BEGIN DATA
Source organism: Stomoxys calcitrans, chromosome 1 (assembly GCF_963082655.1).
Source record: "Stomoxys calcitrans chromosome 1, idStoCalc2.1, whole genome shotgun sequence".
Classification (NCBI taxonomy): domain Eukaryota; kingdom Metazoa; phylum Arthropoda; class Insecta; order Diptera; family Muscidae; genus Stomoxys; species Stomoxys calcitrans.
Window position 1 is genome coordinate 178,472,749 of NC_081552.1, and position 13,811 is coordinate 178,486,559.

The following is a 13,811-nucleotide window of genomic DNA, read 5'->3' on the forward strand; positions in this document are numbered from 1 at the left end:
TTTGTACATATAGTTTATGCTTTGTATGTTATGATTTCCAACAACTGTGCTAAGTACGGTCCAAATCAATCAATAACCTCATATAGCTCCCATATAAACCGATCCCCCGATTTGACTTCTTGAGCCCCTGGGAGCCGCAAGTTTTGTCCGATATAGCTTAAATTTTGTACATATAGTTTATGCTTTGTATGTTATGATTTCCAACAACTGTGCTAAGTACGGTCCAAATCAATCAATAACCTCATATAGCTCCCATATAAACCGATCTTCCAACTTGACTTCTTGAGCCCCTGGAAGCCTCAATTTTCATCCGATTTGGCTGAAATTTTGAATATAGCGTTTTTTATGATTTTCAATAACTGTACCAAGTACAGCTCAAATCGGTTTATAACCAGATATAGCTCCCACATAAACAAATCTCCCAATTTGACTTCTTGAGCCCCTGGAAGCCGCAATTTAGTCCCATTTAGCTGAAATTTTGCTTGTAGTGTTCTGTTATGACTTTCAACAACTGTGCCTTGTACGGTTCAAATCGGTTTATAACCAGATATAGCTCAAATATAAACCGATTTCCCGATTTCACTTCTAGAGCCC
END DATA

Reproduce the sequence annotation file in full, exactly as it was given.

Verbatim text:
Source organism: Stomoxys calcitrans, chromosome 1 (assembly GCF_963082655.1).
Source record: "Stomoxys calcitrans chromosome 1, idStoCalc2.1, whole genome shotgun sequence".
Classification (NCBI taxonomy): domain Eukaryota; kingdom Metazoa; phylum Arthropoda; class Insecta; order Diptera; family Muscidae; genus Stomoxys; species Stomoxys calcitrans.
Window position 1 is genome coordinate 178,472,749 of NC_081552.1, and position 13,811 is coordinate 178,486,559.

The following is a 13,811-nucleotide window of genomic DNA, read 5'->3' on the forward strand; positions in this document are numbered from 1 at the left end:
TTTGTACATATAGTTTATGCTTTGTATGTTATGATTTCCAACAACTGTGCTAAGTACGGTCCAAATCAATCAATAACCTCATATAGCTCCCATATAAACCGATCCCCCGATTTGACTTCTTGAGCCCCTGGGAGCCGCAAGTTTTGTCCGATATAGCTTAAATTTTGTACATATAGTTTATGCTTTGTATGTTATGATTTCCAACAACTGTGCTAAGTACGGTCCAAATCAATCAATAACCTCATATAGCTCCCATATAAACCGATCTTCCAACTTGACTTCTTGAGCCCCTGGAAGCCTCAATTTTCATCCGATTTGGCTGAAATTTTGAATATAGCGTTTTTTATGATTTTCAATAACTGTACCAAGTACAGCTCAAATCGGTTTATAACCAGATATAGCTCCCACATAAACAAATCTCCCAATTTGACTTCTTGAGCCCCTGGAAGCCGCAATTTAGTCCCATTTAGCTGAAATTTTGCTTGTAGTGTTCTGTTATGACTTTCAACAACTGTGCCTTGTACGGTTCAAATCGGTTTATAACCAGATATAGCTCAAATATAAACCGATTTCCCGATTTCACTTCTAGAGCCC